The ministry’s “decision” notice on the Environmental Registry says:

Principles:

• Many submissions suggested changes to the principles, including changes to the definition of adaptive reuse. Some submissions raised concerns that the principles do not go far enough to align with the Housing Supply Action Plan and the broader planning priorities of the Provincial Policy Statement.

• Ministry response: Principles have not been prescribed in the final regulation. The ministry will be monitoring implementation of the amendments and the regulation to determine if principles should be prescribed at a later time.

Reading between the lines here … nobody liked the principles.

Municipalities and heritage groups were not enamoured of the concept of principles in the first place. With a few quibbles about wording, they would have held their noses and acquiesced to a few innocuous, guideline-style statements (some might have preferred stronger conservation statements, more akin to standards).

The development industry, on the other hand, liked the concept of principles — it was their idea after all — but did not like the actual principles the ministry proposed. They did not “go far enough” in another way. Translation: They were too namby-pamby, glossed over the property owner’s interests and did not explicitly promote housing/development priorities.

What the developer group was really looking for was to put another thumb on the scale in favour of development when it came to municipalities making decisions about the fate of heritage properties. Precisely what heritage organizations and municipalities did not want to see.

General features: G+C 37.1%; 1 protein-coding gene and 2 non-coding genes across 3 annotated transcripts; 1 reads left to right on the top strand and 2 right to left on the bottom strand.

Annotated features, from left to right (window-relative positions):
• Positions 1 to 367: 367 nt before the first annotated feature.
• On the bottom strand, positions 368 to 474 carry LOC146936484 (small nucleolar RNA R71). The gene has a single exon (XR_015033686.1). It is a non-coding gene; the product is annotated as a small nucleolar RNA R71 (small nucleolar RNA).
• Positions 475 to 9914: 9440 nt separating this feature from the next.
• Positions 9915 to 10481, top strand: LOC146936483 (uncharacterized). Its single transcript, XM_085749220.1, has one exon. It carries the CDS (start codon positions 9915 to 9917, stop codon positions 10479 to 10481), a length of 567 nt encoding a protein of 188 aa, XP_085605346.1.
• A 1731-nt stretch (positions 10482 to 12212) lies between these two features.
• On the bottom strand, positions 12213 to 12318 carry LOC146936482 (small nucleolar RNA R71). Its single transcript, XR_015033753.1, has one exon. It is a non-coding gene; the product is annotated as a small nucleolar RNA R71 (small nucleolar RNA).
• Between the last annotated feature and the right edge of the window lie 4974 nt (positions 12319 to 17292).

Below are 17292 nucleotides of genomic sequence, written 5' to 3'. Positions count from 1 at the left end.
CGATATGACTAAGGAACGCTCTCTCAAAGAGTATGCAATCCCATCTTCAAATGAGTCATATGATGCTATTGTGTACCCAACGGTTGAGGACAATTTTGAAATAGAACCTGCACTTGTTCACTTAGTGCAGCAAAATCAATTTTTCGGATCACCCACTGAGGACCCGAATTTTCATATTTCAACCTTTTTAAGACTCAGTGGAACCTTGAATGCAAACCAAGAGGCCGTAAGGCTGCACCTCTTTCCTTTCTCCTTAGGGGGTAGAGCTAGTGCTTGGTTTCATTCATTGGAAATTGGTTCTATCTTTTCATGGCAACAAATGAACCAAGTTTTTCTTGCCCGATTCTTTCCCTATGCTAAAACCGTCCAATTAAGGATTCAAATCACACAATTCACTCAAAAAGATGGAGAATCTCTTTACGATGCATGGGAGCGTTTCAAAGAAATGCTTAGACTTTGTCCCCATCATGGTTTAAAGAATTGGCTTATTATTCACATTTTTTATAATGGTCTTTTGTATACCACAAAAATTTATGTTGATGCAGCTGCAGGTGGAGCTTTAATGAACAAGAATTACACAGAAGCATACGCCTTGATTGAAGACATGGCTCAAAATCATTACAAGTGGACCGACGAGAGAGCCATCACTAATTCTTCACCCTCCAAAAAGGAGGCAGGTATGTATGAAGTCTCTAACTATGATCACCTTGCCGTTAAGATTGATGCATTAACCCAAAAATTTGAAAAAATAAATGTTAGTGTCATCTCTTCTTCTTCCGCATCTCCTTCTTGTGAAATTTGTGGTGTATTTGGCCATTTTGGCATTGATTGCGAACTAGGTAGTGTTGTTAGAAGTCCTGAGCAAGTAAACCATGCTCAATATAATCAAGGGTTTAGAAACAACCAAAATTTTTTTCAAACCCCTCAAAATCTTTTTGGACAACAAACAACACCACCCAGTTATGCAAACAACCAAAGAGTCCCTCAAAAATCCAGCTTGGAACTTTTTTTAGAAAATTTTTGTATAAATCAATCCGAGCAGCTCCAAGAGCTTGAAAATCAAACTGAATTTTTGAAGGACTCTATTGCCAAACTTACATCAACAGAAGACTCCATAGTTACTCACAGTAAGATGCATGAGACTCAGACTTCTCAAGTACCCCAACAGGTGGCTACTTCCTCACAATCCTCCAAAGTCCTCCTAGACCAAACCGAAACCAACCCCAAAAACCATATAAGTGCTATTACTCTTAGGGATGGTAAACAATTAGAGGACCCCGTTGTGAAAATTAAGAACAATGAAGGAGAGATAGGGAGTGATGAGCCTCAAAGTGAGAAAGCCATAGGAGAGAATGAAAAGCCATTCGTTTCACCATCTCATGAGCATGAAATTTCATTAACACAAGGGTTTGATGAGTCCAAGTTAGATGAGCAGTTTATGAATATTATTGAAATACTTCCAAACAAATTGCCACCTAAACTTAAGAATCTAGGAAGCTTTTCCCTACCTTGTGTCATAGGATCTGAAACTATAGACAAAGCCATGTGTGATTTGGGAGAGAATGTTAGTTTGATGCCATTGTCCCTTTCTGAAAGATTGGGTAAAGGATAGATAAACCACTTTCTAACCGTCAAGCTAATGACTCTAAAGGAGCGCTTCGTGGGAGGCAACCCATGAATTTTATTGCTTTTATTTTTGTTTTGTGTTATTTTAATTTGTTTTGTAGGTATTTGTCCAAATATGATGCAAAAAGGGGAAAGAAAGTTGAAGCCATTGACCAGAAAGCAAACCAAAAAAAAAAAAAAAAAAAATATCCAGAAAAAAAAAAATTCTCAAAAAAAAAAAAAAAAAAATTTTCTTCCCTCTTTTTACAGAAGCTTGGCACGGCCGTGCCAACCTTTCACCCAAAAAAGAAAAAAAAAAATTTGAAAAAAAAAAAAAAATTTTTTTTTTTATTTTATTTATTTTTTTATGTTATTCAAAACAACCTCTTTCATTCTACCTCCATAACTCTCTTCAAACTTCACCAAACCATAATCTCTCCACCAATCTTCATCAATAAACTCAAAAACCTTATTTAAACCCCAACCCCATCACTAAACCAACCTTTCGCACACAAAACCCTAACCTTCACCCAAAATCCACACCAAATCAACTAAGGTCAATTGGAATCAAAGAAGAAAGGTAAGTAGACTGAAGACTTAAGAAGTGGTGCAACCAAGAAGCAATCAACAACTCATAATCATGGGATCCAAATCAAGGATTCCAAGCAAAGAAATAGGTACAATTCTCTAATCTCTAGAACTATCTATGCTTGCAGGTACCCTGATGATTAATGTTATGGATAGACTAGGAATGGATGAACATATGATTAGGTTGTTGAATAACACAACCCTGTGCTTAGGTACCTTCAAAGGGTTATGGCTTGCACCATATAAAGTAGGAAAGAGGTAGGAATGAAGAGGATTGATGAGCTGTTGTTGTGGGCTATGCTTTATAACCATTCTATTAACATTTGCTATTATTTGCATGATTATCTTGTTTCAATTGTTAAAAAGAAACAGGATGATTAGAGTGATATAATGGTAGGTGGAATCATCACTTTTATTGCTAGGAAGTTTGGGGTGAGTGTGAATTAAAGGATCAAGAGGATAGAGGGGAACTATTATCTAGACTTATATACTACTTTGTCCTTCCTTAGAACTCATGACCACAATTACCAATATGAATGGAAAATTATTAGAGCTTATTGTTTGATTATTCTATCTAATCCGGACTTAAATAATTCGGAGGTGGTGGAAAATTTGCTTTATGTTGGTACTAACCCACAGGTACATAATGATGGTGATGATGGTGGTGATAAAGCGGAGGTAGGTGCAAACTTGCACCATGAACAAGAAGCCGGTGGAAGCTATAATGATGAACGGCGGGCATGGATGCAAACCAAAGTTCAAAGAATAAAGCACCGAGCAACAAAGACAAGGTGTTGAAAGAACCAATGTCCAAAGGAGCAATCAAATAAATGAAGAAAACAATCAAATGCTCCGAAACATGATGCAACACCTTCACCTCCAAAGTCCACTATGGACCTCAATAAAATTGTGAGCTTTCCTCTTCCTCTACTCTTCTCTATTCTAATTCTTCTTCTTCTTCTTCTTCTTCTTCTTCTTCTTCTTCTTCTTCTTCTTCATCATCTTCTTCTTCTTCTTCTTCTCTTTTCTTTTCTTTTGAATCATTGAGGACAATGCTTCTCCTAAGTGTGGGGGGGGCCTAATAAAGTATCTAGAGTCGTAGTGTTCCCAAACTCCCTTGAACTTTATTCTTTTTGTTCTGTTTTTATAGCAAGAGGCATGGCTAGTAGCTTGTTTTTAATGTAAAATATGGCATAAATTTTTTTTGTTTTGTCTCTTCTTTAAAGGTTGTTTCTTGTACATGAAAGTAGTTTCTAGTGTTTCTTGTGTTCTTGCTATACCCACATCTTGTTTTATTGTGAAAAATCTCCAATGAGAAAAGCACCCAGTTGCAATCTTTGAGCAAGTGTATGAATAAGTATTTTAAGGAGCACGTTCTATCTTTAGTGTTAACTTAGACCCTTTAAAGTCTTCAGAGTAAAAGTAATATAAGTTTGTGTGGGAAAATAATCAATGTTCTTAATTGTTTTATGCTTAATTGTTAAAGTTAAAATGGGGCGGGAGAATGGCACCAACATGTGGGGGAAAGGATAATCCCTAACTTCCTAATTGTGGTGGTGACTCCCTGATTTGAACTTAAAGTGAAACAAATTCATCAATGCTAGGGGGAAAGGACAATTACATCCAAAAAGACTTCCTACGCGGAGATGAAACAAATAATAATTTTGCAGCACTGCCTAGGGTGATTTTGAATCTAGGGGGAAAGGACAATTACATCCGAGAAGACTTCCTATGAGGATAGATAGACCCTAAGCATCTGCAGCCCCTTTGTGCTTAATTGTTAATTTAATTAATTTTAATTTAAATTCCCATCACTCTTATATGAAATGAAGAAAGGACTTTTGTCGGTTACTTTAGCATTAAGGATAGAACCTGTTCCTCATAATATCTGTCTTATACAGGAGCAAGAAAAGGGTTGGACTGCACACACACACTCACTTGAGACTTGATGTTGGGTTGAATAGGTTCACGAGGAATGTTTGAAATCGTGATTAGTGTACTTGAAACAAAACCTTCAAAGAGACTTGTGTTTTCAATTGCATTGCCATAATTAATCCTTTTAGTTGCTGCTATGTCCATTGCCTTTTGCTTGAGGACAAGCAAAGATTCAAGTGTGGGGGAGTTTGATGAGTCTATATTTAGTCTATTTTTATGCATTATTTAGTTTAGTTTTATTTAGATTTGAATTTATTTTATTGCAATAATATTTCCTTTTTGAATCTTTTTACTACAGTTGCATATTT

So, no consensus on the principles, not even close! Commendably, the ministry backed off and dropped them from the regulation, while keeping the door open just a crack to prescribing them later.

The poor principles — frankly, a policy looking for a problem — had to go. They won’t be back any time soon.4

Note 1: See the OHA+M article “What to make of Bill 108” here.

Note 2: The continued delays and long silence even spawned the (admittedly farfetched) idea that, should they could go on for just another year,  a new government might nix the whole exercise.

Note 3: Exposing a distrustful and paternalistic attitude toward municipalities, the principles were not applicable to the Minister’s decisions under the Act.

Note 4: There are uncanny parallels here to the ministry’s fraught experience in 2005. Then powerful church organizations lobbied for an OHA regulation compelling municipalities to consider ”factors” in exercising their new demolition control powers under Bill 60. Consultations with stakeholders on the factors yielded no common ground and the idea, which would have seriously weakened the legislation, was shelved. From “The churches versus Bill 60”:

The faith groups would go along with strengthened controls on demolition but insisted that their exercise by municipalities be tempered by a list of “factors,” the key one being the financial circumstances of the property owner. They preferred this be done via a regulation that mandated consideration of the factors ... ...

... Later that year the ministry carried through on its agreement to consult on factors to be applied in decisions by municipal councils (and, on appeal, the Ontario Municipal Board) and the results were predictable — the faith groups wanted them, virtually everyone else didn’t.